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Borsig sale to unlock cashflow for  KNM 7164 KNM GROUP BERHAD

KNM Group Bhd’s proposed sale of German-based unit Borsig GmbH is expected to improve the group’s cash position and enhance its financial capability to undertake contracts for the fabrication of process equipment and renewable energy (RE) projects.

“The sale is a strategic opportunity to monetise our assets, to allow us to achieve our business plans and objectives,” group CEO and executive director Terence Tan tells StarBizWeek.

ALSO READ: Borsig sale to provide lifeline for KNM

Borsig and its subsidiaries are involved in the manufacturing of process equipment mainly used in the petrochemicals as well as oil and gas industries.

On May 24, 2022, KNM Group said its subsidiary Deutsche KNM GmbH (DKNM) has entered into an agreement with GPRSiebzigsteVerwaltungsgesellschaftmbH (GSV) for the proposed disposal of 100% equity interest in Borsig GmbH for €220.8mil (RM1bil).

The sale comes as no surprise as the cash-strapped group has been working towards the monetisation of Borsig and the proceeds will go towards addressing its financial constraints.

KNM Group is involved in project management, engineering, manufacturing and construction for the RE, power, utilities, refining and petrochemical industries.

ALSO READ: KNM to dispose of Borsig in RM1.03bil deal

It operates in eight countries and its customers are international refining, petrochemicals, energy and global engineering contractors.

“While Borsig has contributed positively to the financial performance of KNM Group over the years, KNM Group is undertaking the proposed disposal to provide a timely cash injection to improve its financial position and in view of plans to streamline operations to focus on expanding its RE segment,” it said in a filing with Bursa Malaysia.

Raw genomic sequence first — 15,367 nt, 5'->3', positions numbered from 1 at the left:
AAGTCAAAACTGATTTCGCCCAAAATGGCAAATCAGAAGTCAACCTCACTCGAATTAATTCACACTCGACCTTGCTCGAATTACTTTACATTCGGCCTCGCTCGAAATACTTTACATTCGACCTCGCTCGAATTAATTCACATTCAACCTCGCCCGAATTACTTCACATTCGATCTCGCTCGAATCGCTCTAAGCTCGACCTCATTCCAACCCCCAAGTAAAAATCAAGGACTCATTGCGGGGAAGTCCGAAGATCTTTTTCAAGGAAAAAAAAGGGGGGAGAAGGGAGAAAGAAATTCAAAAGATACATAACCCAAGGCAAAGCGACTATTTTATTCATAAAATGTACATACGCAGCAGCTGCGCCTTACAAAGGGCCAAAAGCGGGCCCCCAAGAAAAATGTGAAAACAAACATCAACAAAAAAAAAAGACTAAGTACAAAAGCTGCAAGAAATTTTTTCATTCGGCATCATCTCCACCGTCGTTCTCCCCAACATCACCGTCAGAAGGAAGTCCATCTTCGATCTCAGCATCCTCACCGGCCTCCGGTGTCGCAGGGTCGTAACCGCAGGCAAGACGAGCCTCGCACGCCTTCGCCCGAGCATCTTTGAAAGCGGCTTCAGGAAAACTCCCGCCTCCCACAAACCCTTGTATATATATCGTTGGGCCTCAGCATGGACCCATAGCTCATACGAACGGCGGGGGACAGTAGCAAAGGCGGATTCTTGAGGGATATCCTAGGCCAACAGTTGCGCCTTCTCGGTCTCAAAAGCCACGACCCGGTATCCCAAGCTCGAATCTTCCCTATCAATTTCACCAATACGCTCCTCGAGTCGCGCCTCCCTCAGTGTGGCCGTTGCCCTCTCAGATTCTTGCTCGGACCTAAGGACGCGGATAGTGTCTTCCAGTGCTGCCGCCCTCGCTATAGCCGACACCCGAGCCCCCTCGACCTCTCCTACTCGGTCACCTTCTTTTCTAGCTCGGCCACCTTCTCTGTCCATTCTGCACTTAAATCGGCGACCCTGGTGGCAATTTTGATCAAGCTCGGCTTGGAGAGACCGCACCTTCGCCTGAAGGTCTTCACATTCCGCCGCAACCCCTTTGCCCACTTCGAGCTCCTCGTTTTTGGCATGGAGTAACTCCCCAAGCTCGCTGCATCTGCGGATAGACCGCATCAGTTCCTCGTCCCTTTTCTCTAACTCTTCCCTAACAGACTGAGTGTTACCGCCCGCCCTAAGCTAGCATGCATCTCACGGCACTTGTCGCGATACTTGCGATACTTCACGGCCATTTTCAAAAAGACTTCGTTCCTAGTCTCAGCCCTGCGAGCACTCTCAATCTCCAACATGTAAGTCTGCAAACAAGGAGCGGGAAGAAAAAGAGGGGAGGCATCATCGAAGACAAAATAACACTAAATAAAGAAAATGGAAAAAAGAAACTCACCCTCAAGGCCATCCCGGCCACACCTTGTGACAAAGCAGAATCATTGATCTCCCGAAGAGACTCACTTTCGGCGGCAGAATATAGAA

The sale is expected to be completed in the third quarter of this year.

Tan explains that Borsig’s cashflow is not freely distributable to the KNM Group due to the ring-fencing imposed by the German banks under a credit facility agreement.

“Therefore, the sale of Borsig will allow us to address most of the cashflow requirements of the group to meet its short-term debt obligations of RM1bil as at March 31, 2022.

“This is particularly to rectify the default due to the repayment to the Asia Development Banks’ Credit Guarantee and Investment Facility,” Tan says.

Unlocking value

Tan points out that the sale price represents 194.6% of KNM Group’s market capitalisation of RM533.1mil as at May 27, 2022, and as such, would also indirectly unlock the value of Borsig – which he says is not reflected in KNM’s current share price.